Although creating experimental theatre may be your passion project, you’ll need to produce a few showcases that appeal to a broad range of audiences. One of the smartest options to ensure you have a sold-out theatre is by offering a musical or play in your season that works as an entertainment vehicle for children, teens, and adults alike. 

We present a few elements to consider when choosing your content, as well as some offerings that will surely appeal to the masses. 

Elements to Consider About Content:

Before you announce your next musical or play, there are a few elements to think about if you’re looking to appeal to a broad base. Things include:

  • Show Duration – How long is the show you’re planning to produce? Our attention spans grow with age, so make sure you’re offering content that smaller kids or restless teens can sit through. Consider shorter shows if you’re appealing to a very young demographic – ranging from 60-90 minutes. Try to cap off at 120 minutes for teenagers. Most younger people won’t want to sit through anything for over two hours. 
  • General ThemesUniversally acclaimed content has lessons for everyone. That being said, stray away from shows with incredibly dark themes, or shows geared specifically towards smaller kids, where themes are instead spoon-fed in the dialogue. 
  • Language – You never want to surprise unsuspecting parents with harsh language if they’ve brought their kids. Make sure you’re producing a clean show if you’ve got young people in the audience. 
  • Age Recommendations – Most pieces of theatre have age recommendations and warnings for a reason. Do your research and rely on the experts to tell you who, exactly, this work is meant for. 
  • Subtext – Many musicals and plays have adult subtexts and jokes that won’t be appropriate for younger kids. That being said, a lot may go over their heads if they’re especially young. You’ll need to make a judgment call. 

Four Shows to Consider:

Beauty and the Beast

Music by Alan Menken
Lyrics by Howard Ashman and Tim Rice

Beauty and the Beast is the classic story of Belle, a young woman in a provincial French town, and the Beast, who is a young prince trapped in a spell placed by an evil enchantress. If the Beast can learn to love and be loved, the curse will end and he will be transformed to his former self. If not, he’ll be stuck as a beast forever. 

Pros: Beautiful costumes and scenery, lessons about love and acceptance, catchy tunes

Considerations: Runs long, some scary points (the Beast may be frightening for younger kids)


Music by Alan Menken
Book by Harvey Fierstein
Lyrics by Jack Feldman 

Set in New York City in 1899, Newsies tells the story of Jack Kelly and his ragtag team of newsboys as they make a meager living selling newspapers on the streets. But when the prices of papers are hiked and the newsies are hung out to dry, there is nothing left to do but protest for their rights. Led by Jack and newspaper reporter Katherine Plummer, the Newsies form a union and organize a strike against the greedy publisher of the New York World

Pros: Themes of resilience, teamwork, and determination, compelling dance and song, historical elements

Considerations: Mature themes, runs long, mild cursing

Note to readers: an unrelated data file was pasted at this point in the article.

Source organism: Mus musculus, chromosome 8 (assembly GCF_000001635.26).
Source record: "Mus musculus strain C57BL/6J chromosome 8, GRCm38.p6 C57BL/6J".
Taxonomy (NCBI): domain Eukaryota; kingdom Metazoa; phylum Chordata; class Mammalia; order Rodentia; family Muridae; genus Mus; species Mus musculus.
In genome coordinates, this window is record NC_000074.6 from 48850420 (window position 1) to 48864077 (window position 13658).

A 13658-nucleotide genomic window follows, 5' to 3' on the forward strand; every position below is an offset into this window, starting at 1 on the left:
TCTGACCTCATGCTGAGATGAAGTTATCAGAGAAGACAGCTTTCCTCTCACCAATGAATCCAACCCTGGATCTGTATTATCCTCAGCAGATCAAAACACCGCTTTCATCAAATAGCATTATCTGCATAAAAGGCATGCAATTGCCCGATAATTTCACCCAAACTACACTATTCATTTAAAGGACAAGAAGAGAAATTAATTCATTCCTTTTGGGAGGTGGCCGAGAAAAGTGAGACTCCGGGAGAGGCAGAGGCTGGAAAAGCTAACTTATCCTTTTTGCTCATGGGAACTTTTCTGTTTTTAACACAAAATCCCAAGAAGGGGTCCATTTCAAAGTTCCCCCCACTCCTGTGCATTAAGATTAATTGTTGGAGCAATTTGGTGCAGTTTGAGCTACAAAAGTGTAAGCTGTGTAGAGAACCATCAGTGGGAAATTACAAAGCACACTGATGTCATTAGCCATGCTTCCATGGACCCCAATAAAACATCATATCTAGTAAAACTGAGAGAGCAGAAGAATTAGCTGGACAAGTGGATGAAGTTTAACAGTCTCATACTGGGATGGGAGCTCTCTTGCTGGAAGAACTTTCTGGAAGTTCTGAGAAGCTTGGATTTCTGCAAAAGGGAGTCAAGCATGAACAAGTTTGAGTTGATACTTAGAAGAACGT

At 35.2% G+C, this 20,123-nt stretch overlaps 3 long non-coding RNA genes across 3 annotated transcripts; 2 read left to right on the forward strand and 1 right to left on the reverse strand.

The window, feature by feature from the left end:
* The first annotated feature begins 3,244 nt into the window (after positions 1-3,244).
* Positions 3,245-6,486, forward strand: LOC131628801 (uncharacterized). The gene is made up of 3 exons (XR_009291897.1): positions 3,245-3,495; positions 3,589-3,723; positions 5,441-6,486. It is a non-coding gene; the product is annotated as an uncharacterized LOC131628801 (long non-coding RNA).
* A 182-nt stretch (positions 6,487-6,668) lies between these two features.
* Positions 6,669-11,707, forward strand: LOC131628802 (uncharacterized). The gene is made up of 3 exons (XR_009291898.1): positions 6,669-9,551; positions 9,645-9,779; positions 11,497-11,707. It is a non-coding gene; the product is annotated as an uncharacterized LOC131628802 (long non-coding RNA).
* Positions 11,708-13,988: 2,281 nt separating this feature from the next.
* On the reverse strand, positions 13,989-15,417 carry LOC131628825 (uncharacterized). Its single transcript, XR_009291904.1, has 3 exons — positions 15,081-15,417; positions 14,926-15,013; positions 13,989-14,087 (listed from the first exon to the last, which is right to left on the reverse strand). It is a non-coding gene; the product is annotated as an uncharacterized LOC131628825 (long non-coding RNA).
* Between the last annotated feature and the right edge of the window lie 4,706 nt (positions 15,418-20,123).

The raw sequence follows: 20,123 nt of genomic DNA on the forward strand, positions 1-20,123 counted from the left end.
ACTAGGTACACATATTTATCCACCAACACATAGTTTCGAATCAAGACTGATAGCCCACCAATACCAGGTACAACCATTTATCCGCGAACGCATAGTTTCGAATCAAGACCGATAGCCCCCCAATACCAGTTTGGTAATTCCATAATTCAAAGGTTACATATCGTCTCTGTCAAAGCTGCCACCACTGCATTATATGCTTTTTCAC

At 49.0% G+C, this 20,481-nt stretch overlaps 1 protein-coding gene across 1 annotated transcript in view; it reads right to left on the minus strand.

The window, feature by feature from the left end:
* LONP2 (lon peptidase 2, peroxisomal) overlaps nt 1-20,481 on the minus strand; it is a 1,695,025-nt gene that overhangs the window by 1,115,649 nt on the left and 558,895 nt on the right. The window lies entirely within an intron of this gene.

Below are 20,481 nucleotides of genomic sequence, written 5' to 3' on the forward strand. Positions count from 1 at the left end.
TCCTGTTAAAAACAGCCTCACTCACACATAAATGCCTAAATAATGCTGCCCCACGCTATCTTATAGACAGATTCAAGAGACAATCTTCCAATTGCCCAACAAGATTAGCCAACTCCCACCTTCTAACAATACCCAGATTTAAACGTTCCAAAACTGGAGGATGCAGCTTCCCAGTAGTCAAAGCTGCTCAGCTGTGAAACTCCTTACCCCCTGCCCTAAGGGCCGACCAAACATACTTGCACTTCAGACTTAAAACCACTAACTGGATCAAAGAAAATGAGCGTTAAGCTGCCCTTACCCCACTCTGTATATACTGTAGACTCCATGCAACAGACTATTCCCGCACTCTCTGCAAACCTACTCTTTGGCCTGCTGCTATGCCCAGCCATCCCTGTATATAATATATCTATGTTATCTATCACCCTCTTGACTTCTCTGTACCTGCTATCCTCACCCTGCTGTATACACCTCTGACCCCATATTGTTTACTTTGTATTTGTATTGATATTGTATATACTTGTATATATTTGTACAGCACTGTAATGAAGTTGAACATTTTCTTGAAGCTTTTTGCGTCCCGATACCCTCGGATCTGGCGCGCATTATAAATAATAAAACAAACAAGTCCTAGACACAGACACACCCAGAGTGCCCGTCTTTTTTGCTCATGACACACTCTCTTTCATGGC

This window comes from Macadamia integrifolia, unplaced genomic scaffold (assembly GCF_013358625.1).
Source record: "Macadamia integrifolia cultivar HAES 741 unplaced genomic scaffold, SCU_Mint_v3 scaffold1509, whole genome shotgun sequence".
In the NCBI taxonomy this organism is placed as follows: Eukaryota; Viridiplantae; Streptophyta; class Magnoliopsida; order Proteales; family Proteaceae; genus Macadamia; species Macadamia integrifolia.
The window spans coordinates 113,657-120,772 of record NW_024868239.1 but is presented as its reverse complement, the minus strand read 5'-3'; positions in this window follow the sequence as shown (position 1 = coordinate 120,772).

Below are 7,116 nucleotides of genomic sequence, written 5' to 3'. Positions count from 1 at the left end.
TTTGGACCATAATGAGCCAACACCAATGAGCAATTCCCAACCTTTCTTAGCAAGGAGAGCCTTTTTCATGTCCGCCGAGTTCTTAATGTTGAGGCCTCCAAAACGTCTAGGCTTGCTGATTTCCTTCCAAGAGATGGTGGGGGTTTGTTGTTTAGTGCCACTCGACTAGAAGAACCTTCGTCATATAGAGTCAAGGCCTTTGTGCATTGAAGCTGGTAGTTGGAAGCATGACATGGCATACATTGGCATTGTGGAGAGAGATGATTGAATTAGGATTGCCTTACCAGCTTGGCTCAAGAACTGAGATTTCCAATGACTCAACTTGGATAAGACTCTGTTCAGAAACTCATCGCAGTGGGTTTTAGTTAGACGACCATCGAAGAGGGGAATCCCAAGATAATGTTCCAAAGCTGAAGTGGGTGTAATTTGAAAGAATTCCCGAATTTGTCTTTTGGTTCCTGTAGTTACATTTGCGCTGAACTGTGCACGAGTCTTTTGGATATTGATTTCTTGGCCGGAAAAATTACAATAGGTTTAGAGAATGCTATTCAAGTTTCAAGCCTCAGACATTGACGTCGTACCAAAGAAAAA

Once Upon a Mattress

Music by Mary Rodgers
Book by Dean Fuller and Jay Thompson
Lyrics by Marshall Barer

King Sextimus is unable to speak due to a curse. Meanwhile, his terrible wife, Queen Aggravain, has taken over control of the kingdom. In an attempt to keep Prince Dauntless single, she has decreed that only the princess that can pass her test may marry her son. And, no one else in the kingdom may marry until Prince Dauntless does. Enter Winnifred the Woebegone. She instantly catches the attention of Prince Dauntless, and in the end, is able to pass the Queen’s supposedly impassable sensitivity test. But when the Queen still tries to prevent Prince Dauntless from marrying, Dauntless must learn to stand up for himself and his kingdom. 

Pros: Plenty of silly moments, catchy tunes, strong female leads, relatively short, keeps audiences engaged

Considerations: Mild language, adult subtext 

SpongeBob SquarePants the Musical

Arrangement by Tom Kitt
Book by Kyle Jarrow
Conceived by Tina Landau

The musical adaptation of Nickelodeon’s long-running animated sitcom, SpongeBob SquarePants the Musical is set in the underwater city of Bikini Bottom. There, we find the yellow sea sponge SpongeBob and his quirky circle of friends and neighbors. SpongeBob’s pleasant existence is interrupted when it is discovered that Mt. Humongous, a nearby volcano, will erupt within the next 48 hours and completely obliterate Bikini Bottom. SpongeBob, trying to prove to himself and the world that he is not just a simple sponge, resolves to save the day when everybody else has given up all hope.

Pros: Compelling enough for adults and easy for kids to understand, timeless, silly, relatively short

Considerations: Could be scary for young viewers, sometimes crass 


Need more help? On The Stage’s Guide to Selecting Titles can assist in finding the perfect musical or play for your cast – whether you’re a group of 10 or 50; want something serious or comedic; or want to show off your sopranos or altos. 

If you’re looking to elevate your theatre experience for yourself and your audiences, book a personalized demo today with On The Stage.

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